Scotland's independence plan outlined
(AFP) Scotland's regional government on Tuesday unveiled details of how it would operate as an independent country if its voters choose to split from the United Kingdom in next September's referendum.
Here are the main points in the document, known as a white paper:
- Scotland would continue using the pound as its currency, but London has said this would not necessarily be possible.
- It would claim a large share of the revenues from North Sea oil and gas reserves, with 90 percent lying in Scottish waters.
- The Bank of England would remain as Scotland's central bank and lender of last resort. Scotland would take on a share of British debt.
- Corporation tax would be cut by three percent and air passenger duty by 50 percent. There would be no rise in the basic rate of tax. Minimum wage would rise in line with inflation.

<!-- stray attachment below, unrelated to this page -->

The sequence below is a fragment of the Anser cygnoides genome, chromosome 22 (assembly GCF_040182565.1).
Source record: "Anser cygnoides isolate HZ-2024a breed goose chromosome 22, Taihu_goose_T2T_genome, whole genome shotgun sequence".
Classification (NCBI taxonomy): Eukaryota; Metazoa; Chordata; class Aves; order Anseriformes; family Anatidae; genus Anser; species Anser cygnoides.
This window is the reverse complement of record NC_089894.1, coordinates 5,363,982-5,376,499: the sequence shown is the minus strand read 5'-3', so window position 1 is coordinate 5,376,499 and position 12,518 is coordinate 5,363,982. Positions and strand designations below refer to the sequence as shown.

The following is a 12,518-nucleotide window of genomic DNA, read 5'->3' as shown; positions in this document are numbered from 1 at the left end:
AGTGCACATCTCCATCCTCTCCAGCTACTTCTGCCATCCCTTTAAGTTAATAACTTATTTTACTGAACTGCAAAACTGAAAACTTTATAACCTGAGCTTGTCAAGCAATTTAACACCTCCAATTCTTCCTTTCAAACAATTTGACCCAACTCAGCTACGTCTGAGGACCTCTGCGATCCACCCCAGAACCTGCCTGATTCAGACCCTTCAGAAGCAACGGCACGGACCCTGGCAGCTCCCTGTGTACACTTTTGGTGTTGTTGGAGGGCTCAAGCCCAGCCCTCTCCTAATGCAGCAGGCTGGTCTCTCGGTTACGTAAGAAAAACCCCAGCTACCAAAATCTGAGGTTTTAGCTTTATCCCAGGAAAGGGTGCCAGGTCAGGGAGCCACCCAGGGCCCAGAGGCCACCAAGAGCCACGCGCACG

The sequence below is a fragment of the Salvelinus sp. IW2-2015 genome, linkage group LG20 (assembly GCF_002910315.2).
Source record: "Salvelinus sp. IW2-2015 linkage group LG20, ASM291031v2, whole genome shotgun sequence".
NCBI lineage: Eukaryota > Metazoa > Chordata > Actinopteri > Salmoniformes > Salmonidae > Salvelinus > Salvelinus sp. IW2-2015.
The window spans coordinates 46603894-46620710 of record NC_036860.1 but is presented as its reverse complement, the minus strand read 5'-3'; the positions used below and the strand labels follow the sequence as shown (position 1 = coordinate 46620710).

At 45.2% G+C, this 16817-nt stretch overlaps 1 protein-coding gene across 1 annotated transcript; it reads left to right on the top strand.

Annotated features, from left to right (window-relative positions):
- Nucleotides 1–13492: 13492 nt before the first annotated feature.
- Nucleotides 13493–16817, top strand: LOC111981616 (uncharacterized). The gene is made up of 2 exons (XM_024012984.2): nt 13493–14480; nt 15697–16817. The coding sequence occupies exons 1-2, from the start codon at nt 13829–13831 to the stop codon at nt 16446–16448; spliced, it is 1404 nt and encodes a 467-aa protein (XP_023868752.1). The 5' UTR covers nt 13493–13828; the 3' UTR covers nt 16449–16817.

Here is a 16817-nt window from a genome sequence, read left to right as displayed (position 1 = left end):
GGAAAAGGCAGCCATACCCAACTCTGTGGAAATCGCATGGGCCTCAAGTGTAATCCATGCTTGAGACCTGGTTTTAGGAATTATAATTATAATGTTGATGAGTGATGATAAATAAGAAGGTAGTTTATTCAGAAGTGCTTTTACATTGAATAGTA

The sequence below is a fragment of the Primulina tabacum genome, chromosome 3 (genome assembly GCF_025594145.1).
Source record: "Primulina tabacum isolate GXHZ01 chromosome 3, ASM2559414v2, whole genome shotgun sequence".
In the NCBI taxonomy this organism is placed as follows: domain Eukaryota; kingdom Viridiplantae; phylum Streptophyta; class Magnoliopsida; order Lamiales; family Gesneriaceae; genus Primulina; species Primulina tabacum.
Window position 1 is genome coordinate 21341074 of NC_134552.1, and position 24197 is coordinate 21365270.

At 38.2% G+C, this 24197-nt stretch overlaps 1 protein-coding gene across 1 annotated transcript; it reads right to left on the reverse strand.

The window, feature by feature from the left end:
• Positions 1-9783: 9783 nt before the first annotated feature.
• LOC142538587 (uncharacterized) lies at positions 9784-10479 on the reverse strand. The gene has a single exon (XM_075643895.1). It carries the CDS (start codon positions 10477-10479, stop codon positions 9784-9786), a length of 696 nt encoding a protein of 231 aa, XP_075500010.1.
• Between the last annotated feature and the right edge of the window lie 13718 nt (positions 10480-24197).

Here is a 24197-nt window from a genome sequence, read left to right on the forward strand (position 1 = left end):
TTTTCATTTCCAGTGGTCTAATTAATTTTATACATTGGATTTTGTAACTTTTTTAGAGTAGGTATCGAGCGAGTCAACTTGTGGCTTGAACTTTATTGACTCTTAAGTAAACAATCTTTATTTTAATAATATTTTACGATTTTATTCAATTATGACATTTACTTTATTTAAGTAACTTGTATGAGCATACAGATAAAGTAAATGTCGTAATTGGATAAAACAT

DEFENCE AND FOREIGN POLICY
- An independent Scotland would no longer host Britain's Trident submarine-based nuclear weapons, the white paper says -- a highly contentious issue. The weapons would be removed in the first parliament.
- Scotland would have its own defence force as well as new intelligence and security agencies.
- It would remain a member of the European Union and NATO, and open up to 90 embassies and consulates worldwide.
- Scotland would keep Queen Elizabeth II as its monarch as part of a new, written constitution.
- There would be 30 hours of free childcare a week for every three- and four-year-old.
- Scotland would scrap Britain's controversial "bedroom tax" -- a cut in welfare payments to public housing tenants who are deemed to have a spare bedroom -- which was introduced in April.
- A new Scottish Broadcasting Service would replace the BBC as national broadcaster.